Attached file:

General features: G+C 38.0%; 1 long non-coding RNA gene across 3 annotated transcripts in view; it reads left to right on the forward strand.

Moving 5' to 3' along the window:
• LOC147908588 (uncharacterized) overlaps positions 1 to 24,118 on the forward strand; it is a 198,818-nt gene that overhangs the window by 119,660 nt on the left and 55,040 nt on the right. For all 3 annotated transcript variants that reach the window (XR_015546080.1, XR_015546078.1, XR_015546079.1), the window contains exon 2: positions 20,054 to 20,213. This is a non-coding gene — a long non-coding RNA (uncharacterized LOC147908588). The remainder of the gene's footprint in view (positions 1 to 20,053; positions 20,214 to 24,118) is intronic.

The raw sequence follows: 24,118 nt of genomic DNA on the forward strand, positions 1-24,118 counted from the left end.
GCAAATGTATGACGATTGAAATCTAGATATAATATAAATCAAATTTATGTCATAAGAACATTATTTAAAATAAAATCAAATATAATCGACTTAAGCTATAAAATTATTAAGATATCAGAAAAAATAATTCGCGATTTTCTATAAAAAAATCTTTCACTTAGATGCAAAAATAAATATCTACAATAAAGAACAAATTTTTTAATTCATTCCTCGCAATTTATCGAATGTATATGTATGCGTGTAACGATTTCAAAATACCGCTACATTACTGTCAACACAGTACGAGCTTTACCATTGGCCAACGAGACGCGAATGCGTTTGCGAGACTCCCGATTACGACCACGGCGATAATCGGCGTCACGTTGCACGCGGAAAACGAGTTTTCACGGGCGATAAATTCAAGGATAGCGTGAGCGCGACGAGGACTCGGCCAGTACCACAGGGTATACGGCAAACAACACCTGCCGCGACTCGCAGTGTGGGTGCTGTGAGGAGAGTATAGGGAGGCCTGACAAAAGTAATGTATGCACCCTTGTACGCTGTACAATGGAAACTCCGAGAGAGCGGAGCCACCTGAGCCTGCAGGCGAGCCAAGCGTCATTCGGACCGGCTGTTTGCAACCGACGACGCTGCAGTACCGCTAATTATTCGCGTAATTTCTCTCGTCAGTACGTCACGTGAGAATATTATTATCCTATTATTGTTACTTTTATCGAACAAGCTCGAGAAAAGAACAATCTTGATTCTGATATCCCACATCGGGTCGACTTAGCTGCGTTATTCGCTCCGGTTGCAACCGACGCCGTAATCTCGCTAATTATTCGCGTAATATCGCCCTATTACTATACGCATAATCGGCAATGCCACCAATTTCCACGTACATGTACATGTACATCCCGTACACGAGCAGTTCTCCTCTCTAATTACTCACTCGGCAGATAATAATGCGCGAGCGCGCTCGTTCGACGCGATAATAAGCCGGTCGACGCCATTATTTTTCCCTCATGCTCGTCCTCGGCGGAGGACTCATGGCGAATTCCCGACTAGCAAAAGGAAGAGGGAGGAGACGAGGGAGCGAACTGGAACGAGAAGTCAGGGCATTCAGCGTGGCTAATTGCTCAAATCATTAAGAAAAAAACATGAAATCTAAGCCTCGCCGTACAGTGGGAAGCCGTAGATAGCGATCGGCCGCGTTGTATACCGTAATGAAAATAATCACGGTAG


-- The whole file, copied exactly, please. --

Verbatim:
General features: G+C 38.0%; 1 long non-coding RNA gene across 3 annotated transcripts in view; it reads left to right on the forward strand.

Moving 5' to 3' along the window:
• LOC147908588 (uncharacterized) overlaps positions 1 to 24,118 on the forward strand; it is a 198,818-nt gene that overhangs the window by 119,660 nt on the left and 55,040 nt on the right. For all 3 annotated transcript variants that reach the window (XR_015546080.1, XR_015546078.1, XR_015546079.1), the window contains exon 2: positions 20,054 to 20,213. This is a non-coding gene — a long non-coding RNA (uncharacterized LOC147908588). The remainder of the gene's footprint in view (positions 1 to 20,053; positions 20,214 to 24,118) is intronic.

The raw sequence follows: 24,118 nt of genomic DNA on the forward strand, positions 1-24,118 counted from the left end.
GCAAATGTATGACGATTGAAATCTAGATATAATATAAATCAAATTTATGTCATAAGAACATTATTTAAAATAAAATCAAATATAATCGACTTAAGCTATAAAATTATTAAGATATCAGAAAAAATAATTCGCGATTTTCTATAAAAAAATCTTTCACTTAGATGCAAAAATAAATATCTACAATAAAGAACAAATTTTTTAATTCATTCCTCGCAATTTATCGAATGTATATGTATGCGTGTAACGATTTCAAAATACCGCTACATTACTGTCAACACAGTACGAGCTTTACCATTGGCCAACGAGACGCGAATGCGTTTGCGAGACTCCCGATTACGACCACGGCGATAATCGGCGTCACGTTGCACGCGGAAAACGAGTTTTCACGGGCGATAAATTCAAGGATAGCGTGAGCGCGACGAGGACTCGGCCAGTACCACAGGGTATACGGCAAACAACACCTGCCGCGACTCGCAGTGTGGGTGCTGTGAGGAGAGTATAGGGAGGCCTGACAAAAGTAATGTATGCACCCTTGTACGCTGTACAATGGAAACTCCGAGAGAGCGGAGCCACCTGAGCCTGCAGGCGAGCCAAGCGTCATTCGGACCGGCTGTTTGCAACCGACGACGCTGCAGTACCGCTAATTATTCGCGTAATTTCTCTCGTCAGTACGTCACGTGAGAATATTATTATCCTATTATTGTTACTTTTATCGAACAAGCTCGAGAAAAGAACAATCTTGATTCTGATATCCCACATCGGGTCGACTTAGCTGCGTTATTCGCTCCGGTTGCAACCGACGCCGTAATCTCGCTAATTATTCGCGTAATATCGCCCTATTACTATACGCATAATCGGCAATGCCACCAATTTCCACGTACATGTACATGTACATCCCGTACACGAGCAGTTCTCCTCTCTAATTACTCACTCGGCAGATAATAATGCGCGAGCGCGCTCGTTCGACGCGATAATAAGCCGGTCGACGCCATTATTTTTCCCTCATGCTCGTCCTCGGCGGAGGACTCATGGCGAATTCCCGACTAGCAAAAGGAAGAGGGAGGAGACGAGGGAGCGAACTGGAACGAGAAGTCAGGGCATTCAGCGTGGCTAATTGCTCAAATCATTAAGAAAAAAACATGAAATCTAAGCCTCGCCGTACAGTGGGAAGCCGTAGATAGCGATCGGCCGCGTTGTATACCGTAATGAAAATAATCACGGTAG